Very recently Amin Taha’s controversial scheme at 15 Clerkenwell Close won the appeal against an enforcement notice issued by the London Borough of Islington to demolish the building.
The breach of planning control, as alleged in the notice, was the erection of a 6 storey building that had received mixed reviews. On the one hand it is described as being an "absolute abomination" by local residents, and on the other, the Guardian's architectural critic, Rowan Moore, sees it as "poetry set in stone".
The decision is very interesting, not least due to the slightly salacious media-frenzy that has surrounded this case. It goes to the heart of whether a new building should be an “object” in its own right, entirely contextual, or somewhere in between (as is the case here).
Here, the Inspector described the scheme as follows:
“at first glance, the building shocks and surprises the observer, and until the subtleties of the structure and its design evolution is appreciated, it could be misunderstood… It is without doubt a most thoughtful building of eclectic design, and one which generates controversy” [26, 30].
The Inspector found no harm to the key aspects of the significance of the Clerkenwell Conservation Area, but a minor impact on the setting of the area due to the sawn faces of the columns and beams on the external elevation, as well as the height of a solar chimney (built taller than shown in the approved drawings). Those impacts were found to be “less than substantial” but capable of being mitigated through a planning condition to soften the appearance, and then to rebuild the chimney at the approved height.
Thoughtful architecture, based on a scholarly understanding of a local area, can so often be dismissed by design professionals in favour of personal taste or reductive design approaches that are "tried and tested". It takes confidence, skill and support from clients, to take these intellectual projects through pre-application and then, ultimately, to a finished building without any dilution of the design intent.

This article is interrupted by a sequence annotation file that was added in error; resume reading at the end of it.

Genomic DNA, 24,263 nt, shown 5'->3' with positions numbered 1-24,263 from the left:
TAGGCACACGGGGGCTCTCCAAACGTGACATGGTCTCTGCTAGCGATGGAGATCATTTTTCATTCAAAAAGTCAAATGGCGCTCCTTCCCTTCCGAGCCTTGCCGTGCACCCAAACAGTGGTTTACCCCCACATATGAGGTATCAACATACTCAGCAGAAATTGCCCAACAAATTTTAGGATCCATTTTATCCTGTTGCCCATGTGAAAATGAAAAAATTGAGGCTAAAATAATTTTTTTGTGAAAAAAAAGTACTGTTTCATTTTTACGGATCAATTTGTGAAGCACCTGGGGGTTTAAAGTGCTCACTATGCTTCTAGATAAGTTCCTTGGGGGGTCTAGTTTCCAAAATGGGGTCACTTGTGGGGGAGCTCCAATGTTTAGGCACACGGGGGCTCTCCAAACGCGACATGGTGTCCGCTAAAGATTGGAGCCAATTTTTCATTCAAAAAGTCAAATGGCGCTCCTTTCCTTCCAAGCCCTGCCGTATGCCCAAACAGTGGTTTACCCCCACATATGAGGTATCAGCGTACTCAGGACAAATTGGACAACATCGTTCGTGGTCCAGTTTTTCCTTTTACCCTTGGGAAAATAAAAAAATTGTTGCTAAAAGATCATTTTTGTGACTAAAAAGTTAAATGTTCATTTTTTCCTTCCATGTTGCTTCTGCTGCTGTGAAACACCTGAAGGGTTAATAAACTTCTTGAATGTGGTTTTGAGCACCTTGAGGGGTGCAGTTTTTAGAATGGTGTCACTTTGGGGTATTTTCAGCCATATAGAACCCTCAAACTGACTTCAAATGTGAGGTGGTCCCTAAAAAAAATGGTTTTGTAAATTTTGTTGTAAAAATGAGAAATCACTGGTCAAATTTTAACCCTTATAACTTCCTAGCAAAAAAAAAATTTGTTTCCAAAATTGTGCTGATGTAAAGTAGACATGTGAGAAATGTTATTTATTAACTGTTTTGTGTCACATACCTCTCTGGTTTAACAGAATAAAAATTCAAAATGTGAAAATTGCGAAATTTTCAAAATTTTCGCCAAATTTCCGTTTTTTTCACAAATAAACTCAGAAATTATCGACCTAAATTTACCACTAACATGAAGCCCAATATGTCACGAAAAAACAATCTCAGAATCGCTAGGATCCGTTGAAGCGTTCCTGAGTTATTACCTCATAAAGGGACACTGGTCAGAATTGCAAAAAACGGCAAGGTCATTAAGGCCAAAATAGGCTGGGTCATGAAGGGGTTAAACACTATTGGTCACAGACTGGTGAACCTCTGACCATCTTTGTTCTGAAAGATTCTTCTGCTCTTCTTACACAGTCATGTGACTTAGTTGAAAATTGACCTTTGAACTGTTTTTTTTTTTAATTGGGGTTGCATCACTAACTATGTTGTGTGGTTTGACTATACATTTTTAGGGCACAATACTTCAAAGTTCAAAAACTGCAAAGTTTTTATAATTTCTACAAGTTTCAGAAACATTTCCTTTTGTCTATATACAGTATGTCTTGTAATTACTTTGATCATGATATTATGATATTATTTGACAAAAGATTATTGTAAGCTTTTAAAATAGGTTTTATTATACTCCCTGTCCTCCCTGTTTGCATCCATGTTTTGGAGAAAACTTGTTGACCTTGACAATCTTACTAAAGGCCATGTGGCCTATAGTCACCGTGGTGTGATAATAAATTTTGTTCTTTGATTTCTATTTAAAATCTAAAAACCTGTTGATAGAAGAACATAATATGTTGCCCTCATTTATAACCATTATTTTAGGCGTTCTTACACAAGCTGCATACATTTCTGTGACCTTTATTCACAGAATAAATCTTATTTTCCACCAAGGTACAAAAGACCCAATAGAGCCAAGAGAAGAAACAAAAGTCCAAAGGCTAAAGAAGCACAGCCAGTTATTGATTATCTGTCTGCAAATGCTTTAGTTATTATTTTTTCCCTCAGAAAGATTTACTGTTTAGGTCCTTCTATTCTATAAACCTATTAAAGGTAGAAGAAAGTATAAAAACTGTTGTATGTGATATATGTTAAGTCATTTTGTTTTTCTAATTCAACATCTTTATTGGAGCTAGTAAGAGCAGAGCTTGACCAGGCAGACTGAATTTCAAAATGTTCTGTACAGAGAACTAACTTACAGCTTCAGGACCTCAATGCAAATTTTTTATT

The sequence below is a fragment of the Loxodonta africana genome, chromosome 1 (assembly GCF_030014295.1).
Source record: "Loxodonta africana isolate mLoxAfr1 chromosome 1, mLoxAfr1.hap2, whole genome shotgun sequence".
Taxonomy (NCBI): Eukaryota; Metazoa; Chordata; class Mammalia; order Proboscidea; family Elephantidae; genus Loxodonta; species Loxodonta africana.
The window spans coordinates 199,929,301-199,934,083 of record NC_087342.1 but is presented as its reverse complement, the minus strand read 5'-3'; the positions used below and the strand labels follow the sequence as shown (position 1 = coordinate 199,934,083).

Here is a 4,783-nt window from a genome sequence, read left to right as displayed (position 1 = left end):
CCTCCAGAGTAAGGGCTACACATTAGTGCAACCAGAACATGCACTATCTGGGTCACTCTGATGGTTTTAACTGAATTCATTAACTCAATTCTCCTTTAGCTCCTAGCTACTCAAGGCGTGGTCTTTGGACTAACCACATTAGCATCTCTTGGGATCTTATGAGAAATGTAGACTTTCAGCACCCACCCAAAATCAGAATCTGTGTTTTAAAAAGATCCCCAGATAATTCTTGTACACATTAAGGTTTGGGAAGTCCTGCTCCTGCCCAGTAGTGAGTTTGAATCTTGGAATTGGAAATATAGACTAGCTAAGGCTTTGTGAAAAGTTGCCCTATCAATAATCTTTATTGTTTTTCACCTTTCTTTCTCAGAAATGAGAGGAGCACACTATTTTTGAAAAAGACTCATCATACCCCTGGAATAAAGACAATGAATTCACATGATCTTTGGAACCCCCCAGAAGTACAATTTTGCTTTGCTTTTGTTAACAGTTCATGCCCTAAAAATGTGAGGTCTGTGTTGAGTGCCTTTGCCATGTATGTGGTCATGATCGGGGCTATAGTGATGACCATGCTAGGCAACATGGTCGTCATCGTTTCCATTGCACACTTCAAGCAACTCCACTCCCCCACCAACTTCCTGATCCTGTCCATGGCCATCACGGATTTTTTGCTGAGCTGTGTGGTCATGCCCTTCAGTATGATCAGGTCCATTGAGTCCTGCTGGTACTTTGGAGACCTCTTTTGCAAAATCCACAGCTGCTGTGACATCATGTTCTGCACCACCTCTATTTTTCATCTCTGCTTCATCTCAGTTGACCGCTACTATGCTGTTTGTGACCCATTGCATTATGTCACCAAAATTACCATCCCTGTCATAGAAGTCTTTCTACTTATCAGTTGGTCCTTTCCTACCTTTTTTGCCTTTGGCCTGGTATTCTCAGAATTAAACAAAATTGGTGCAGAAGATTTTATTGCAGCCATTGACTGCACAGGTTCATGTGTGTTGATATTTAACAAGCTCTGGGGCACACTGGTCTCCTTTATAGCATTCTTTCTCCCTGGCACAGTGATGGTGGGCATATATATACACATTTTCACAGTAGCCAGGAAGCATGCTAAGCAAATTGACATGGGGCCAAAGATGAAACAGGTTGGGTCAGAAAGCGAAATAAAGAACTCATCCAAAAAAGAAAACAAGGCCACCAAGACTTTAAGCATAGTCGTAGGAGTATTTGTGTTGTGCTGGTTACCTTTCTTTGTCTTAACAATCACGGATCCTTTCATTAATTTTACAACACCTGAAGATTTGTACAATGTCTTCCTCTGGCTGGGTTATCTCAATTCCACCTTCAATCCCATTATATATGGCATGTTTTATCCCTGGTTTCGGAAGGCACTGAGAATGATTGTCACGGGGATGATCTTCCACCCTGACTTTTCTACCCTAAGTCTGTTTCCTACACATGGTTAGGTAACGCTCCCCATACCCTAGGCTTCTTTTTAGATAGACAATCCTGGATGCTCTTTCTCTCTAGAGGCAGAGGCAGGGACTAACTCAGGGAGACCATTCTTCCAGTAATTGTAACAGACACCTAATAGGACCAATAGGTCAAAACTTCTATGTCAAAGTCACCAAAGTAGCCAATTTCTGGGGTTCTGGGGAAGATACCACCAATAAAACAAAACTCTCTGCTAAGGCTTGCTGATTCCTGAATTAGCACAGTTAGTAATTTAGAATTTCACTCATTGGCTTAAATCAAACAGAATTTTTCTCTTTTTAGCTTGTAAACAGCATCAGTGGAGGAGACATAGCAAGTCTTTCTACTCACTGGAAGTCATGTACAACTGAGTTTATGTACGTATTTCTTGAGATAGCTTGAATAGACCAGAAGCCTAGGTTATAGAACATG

In this case, that journey through to construction did not come without pitfalls.
Early on in the Inspector's decision, it is clear that a number of parts of the building were not constructed to the designs shown on the approved drawings, while the drawings, themselves were inconsistent (see paragraph 15).
The Appellant appeared to put the blame at the door of the planning authority for not checking the details through the planning process and subsequent applications. However, the Inspector, quite rightly, attributed responsibility to the Appellant for not drawing the details correctly.
This observation highlights the need for architectural, planning and heritage professionals to review drawings before they are submitted - a point that can be easily overlooked and often lead to confusion later on in the development process.
A final point is that the Inspector quite rightly concluded that the judgement of acceptability must be made on the basis of the scheme in front of him, not an alternative that may deliver similar public benefits. At paragraph 54, he stated:
“I note that the Council’s planning witness, Mr Kaimakamis, believes that an alternative form of development could come forward delivering similar benefits with less harm and if a matter is required by policy then it is not a benefit attracting weight. However, these are both arguments that fail to convince me as I am determining the scheme as it exists and not a hypothetical alternative scheme, and a scheme that accords with policy must deliver a benefit sought by the objectives of a policy.”
These are important observations that resonate particularly with heritage professionals. We regularly deal with developments requiring a balanced decision, weighing harm versus benefit. It is all too easy to suggest an alternative form of development when a submitted scheme has been carefully conceived and is policy compliant.